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Judges aren’t always geniuses

sheboygan.jpgThe only good part of this story is that it takes place in Sheboygan County, Wisconsin. I’ve said it before, and I’ll say it again - Sheboygan is just a damn fun word to say. Try it? Go ahead, I’ll wait … great, right?

Anyway, a scumbum by the name of Mitchell D. Pask was recently convicted by a jury of felony child enticement for trying to lure a 9-year-old girl into a park shelter. He apparently went up to this girl, who was in the park with some friends, and said “look at those sexy little salty girls,” trying to get her into the park shelter with the enticement of candy. Luckily, the young girl refused. During the trial, the jury only needed 30 minutes of deliberation to find this prick guilty, ensuring he’d spend a nice long time in the clink.

However, Judge Van Akkeren decided to overturn the verdict because, in his wise estimation, a park shelter isn’t “secluded,” and felony child enticement requires the prosecution to establish that the child was lured to “a secluded place.” The county’s district attorney said he was “stunned, just absolutely stunned” by Judge Van Akkeren’s decision, because the jury had been instructed that it had to determine that the shelter was a secluded place. It obviously did so, so why should the Judge overturn the jury’s decision?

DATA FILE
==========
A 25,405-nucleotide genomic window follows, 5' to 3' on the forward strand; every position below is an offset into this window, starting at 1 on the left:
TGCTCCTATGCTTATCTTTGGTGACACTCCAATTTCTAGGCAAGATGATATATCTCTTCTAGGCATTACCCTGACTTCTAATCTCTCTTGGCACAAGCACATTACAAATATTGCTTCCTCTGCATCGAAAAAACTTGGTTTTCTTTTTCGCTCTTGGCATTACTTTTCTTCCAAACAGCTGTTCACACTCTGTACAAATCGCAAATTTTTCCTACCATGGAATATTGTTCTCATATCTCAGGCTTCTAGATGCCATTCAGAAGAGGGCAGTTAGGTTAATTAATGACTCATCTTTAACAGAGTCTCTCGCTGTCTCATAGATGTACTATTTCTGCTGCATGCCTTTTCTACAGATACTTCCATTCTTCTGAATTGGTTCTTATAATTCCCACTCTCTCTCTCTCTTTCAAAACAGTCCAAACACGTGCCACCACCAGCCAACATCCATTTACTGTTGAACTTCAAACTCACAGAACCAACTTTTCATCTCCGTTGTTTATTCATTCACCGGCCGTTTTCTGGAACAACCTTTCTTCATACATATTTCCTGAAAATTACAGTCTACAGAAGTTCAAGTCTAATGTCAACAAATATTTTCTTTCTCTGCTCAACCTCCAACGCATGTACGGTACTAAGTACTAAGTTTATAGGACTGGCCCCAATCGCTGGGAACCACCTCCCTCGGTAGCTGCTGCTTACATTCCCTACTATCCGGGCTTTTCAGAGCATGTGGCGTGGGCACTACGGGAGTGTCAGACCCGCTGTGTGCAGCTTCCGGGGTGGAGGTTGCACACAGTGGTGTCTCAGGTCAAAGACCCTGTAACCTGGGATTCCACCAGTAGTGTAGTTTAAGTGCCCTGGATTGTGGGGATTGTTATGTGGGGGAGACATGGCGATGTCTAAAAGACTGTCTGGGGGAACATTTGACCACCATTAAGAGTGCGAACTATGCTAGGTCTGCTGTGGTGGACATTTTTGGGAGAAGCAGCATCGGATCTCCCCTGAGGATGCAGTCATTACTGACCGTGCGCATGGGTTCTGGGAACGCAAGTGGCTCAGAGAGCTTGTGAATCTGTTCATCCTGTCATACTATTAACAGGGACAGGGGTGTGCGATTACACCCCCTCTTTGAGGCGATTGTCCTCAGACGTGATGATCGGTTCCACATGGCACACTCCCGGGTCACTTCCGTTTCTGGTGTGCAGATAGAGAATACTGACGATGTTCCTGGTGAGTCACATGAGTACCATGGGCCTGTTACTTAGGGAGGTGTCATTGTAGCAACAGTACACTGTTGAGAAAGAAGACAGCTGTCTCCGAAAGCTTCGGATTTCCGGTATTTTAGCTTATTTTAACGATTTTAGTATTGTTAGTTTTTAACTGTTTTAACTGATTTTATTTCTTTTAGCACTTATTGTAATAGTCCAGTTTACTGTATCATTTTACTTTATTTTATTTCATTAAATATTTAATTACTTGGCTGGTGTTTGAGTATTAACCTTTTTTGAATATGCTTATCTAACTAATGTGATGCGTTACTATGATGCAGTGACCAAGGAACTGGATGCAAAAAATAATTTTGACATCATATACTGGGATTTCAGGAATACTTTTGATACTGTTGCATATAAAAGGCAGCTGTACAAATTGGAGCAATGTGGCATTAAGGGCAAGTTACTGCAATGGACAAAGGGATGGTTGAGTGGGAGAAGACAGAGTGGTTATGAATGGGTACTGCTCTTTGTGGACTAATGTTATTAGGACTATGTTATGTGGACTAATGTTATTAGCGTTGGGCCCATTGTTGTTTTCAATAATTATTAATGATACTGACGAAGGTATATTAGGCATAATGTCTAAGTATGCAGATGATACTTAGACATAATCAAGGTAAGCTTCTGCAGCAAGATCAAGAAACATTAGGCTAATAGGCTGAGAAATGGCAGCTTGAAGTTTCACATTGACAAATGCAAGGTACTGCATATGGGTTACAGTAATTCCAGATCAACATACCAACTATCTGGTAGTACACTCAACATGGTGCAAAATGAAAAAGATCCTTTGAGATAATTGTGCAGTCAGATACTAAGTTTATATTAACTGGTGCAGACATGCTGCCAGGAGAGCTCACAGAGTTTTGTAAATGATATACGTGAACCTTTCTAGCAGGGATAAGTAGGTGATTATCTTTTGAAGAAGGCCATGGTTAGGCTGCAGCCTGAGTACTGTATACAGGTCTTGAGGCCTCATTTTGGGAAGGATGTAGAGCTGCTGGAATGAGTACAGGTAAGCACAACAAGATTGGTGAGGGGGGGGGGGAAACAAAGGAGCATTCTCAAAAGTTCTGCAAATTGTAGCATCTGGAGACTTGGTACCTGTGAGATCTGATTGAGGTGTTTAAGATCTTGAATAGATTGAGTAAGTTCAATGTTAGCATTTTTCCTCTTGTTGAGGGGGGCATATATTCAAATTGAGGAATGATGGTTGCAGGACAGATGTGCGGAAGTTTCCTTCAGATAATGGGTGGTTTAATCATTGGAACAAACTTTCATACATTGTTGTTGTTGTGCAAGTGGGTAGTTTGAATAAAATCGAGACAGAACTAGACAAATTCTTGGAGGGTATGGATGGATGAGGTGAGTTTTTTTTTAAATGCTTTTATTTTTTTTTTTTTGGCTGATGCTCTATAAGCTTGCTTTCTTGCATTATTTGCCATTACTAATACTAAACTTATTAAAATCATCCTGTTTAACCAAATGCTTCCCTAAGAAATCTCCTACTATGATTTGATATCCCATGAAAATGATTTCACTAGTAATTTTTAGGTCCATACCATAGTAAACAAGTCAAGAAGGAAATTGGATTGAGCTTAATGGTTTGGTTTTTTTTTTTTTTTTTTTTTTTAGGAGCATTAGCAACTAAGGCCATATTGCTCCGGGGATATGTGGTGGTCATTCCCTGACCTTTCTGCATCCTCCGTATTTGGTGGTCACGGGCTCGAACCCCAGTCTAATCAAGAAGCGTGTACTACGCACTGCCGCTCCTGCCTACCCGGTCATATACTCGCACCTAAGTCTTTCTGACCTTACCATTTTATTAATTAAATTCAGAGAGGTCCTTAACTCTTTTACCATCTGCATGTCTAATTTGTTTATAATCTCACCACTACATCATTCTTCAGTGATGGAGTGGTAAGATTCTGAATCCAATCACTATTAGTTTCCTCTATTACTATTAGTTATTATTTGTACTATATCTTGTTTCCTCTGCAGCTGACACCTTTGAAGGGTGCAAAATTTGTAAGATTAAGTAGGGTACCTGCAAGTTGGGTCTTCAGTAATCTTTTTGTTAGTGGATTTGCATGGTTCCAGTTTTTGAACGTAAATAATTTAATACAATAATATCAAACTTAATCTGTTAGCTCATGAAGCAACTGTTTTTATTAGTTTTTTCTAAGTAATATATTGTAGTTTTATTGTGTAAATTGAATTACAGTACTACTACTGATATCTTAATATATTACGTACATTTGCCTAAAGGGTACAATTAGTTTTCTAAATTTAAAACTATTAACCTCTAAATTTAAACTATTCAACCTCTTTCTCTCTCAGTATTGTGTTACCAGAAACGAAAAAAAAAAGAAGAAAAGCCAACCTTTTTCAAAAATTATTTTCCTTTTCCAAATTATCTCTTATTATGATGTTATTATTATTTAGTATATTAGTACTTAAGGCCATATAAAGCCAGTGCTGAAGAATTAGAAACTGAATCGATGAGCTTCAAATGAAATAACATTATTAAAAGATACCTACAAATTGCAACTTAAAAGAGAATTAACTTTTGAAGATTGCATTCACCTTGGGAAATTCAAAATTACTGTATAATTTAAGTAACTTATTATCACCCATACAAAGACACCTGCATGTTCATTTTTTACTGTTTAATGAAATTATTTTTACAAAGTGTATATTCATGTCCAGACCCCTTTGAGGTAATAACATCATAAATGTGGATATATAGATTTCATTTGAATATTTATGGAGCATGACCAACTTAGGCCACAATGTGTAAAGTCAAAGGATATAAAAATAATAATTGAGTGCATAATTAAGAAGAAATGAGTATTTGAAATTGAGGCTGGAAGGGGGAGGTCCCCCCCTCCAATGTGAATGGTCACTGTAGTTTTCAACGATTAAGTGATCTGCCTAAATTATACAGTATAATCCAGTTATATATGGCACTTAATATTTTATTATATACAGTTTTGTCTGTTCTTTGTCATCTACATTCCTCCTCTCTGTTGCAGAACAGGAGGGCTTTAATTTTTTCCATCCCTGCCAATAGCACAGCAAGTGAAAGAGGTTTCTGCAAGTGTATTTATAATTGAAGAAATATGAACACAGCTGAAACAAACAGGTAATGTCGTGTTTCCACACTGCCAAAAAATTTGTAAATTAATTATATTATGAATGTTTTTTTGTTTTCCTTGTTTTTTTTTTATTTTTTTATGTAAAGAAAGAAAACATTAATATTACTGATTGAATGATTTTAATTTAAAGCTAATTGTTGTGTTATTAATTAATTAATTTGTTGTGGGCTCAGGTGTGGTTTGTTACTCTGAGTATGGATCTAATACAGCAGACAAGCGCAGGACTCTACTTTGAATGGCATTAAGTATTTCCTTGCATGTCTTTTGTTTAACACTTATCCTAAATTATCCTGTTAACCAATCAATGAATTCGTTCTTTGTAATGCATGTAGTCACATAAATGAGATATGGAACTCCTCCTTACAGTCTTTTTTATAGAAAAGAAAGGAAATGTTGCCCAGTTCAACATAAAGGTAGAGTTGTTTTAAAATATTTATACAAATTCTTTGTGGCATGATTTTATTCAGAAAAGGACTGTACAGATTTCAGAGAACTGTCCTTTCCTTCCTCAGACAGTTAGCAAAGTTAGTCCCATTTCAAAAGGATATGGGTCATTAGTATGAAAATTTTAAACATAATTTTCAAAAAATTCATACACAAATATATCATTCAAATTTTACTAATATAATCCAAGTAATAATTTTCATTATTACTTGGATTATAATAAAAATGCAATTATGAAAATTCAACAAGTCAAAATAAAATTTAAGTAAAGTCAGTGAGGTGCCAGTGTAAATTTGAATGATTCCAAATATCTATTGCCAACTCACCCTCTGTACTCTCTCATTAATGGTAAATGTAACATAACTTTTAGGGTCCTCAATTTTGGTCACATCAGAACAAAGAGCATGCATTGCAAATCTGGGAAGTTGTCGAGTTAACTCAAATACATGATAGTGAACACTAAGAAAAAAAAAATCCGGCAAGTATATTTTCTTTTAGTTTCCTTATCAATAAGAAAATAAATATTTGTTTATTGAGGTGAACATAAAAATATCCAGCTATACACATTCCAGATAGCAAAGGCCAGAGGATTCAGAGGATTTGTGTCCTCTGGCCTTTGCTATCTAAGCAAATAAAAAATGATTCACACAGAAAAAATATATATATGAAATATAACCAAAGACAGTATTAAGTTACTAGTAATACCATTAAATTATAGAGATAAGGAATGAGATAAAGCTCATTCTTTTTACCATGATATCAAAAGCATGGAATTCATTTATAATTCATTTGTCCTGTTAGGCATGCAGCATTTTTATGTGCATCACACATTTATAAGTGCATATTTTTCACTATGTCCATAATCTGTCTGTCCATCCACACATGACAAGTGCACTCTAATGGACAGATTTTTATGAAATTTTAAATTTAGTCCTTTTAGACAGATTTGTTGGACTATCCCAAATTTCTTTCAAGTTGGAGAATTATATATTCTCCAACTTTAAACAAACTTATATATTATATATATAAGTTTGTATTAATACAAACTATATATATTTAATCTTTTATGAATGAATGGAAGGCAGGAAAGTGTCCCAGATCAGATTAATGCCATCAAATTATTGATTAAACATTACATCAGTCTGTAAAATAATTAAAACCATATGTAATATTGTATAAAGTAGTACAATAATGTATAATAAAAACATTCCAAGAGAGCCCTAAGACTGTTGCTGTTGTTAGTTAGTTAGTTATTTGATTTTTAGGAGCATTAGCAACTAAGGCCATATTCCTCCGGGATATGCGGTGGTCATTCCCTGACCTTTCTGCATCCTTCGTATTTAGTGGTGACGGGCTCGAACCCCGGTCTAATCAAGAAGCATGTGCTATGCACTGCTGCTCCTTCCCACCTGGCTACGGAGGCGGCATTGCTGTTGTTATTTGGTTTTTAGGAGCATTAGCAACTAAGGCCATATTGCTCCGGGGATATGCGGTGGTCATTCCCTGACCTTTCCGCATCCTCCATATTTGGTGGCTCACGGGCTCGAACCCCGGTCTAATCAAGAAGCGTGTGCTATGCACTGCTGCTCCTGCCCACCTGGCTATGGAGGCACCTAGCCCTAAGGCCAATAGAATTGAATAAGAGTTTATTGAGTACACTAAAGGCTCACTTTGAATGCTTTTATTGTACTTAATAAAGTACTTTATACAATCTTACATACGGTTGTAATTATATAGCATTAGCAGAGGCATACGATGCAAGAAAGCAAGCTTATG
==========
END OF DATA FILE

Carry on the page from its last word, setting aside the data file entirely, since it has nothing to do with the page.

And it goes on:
In our opinion, any area can be ‘secluded,’ including a park shelter, trees and large bushes — any area where a child may be sexually assaulted out of the view of other persons. The jury, having visited the site of the incident, obviously concluded we had met that burden beyond a reasonable doubt.

Which sounds about right to me, and I gotta figure this is going to be overturned on appeal, because I’m just not getting what the Judge was thinking here.